13. Tax Inspections in France

  1. Levels of Tax Control
  2. Tax Penalties & Sanctions
  3. Recovery of Unpaid French Taxes
  4. French Tax Claims
  5. Determination of Tax Status

13.2. Tax Penalties & Sanctions in France

If the tax authority decide you have underpaid your taxes then their response will depend on the gravity of the offence, as they see it. In particular, whether or not they judge it is an error or omission made in good or bad faith.

If it is minor (normally less than 5% of income declared), and if the return was judged to have been made in good faith, then will probably do no more than send a letter asking you to pay the outstanding sum, without penalty.

You would be asked to pay the outstanding sum within 30 days, and that would be the end of the matter.

If the offence is more serious they will open a recovery procedure called a une procédure de redressement.

When this procedure opens you will be sent a letter from the tax authority setting out their demand, to which you have 30 days to respond.

You could be liable to an interest charge of 0.40% per month (4.80% per year) on the underpaid tax.

More seriously, there is also a penalty of either 10%, 40% or 80% of the underpaid tax.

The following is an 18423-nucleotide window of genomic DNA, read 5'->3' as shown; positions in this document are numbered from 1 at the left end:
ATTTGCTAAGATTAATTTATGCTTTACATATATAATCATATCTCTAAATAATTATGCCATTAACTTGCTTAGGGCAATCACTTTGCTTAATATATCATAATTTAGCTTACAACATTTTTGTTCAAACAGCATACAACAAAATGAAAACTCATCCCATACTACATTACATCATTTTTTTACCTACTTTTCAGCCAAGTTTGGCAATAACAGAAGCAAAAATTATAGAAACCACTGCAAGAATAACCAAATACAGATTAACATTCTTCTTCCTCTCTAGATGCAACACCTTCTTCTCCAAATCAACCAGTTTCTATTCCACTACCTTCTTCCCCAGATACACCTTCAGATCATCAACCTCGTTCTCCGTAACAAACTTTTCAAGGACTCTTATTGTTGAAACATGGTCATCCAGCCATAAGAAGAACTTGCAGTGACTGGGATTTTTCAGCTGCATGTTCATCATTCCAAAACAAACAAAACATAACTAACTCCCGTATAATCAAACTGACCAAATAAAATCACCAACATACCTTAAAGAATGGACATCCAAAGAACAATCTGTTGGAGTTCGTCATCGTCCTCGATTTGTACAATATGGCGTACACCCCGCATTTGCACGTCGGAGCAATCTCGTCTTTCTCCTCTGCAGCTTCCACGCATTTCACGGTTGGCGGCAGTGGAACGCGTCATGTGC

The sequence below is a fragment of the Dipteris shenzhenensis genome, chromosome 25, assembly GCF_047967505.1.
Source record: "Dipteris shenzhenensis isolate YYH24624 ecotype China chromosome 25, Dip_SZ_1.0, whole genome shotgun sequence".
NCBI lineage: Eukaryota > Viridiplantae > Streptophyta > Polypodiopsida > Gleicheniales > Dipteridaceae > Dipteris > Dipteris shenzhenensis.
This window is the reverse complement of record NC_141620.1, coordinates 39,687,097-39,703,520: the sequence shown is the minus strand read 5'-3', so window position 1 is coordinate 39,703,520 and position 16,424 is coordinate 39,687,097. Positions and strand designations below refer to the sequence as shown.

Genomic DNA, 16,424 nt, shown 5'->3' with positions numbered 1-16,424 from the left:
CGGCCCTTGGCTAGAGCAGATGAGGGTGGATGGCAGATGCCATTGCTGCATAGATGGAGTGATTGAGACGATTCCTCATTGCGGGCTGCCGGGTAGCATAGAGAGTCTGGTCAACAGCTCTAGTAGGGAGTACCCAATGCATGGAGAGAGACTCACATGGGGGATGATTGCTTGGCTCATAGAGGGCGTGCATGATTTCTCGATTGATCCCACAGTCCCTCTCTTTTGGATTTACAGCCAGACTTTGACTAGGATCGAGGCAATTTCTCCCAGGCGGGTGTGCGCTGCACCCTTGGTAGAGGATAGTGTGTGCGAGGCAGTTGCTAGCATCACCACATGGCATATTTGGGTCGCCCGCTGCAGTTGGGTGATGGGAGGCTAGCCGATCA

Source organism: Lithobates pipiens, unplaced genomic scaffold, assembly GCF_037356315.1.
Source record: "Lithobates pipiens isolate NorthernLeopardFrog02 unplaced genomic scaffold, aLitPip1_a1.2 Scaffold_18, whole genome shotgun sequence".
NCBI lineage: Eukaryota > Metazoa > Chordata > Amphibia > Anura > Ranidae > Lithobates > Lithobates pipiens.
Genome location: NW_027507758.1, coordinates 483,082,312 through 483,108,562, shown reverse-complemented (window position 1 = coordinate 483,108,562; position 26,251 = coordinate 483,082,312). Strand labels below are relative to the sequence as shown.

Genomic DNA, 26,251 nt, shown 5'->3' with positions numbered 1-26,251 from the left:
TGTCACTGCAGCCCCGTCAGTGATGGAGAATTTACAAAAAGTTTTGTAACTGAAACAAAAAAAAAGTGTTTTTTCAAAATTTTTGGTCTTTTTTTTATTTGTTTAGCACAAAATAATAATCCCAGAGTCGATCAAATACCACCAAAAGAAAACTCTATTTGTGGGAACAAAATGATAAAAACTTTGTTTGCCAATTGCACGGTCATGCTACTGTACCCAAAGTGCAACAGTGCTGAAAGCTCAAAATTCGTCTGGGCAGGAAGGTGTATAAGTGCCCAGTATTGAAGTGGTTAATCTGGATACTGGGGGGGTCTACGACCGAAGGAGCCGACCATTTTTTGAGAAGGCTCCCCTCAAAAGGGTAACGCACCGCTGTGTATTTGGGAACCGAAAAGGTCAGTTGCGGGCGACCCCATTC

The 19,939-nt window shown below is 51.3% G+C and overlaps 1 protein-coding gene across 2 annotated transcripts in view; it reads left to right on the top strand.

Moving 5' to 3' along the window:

A penalty of 80% is only likely to be demanded where you have failed to pay, despite previous reminders to do so, or in the case of a clear act of bad faith.

In serious cases of manifest and blatant fraud, known flagrance fiscal, the tax authority may act immediately to seize effects and impose very substantial fines.

As a rule, this substantial power is expected to be used only very rarely, and then only against business activities, where there is the risk that the ability of the tax authority to may not be able to recover unpaid taxes if it does not act immediately e.g. liquidation of business.

If the authority conclude that there is a case of serious and deliberate fraud, involving a significant sum of money, then, if you are found guilty, as well as a major fine, you are liable for years of imprisonment.


Next: Time Limits for Recovery

Back: Levels of Control in France




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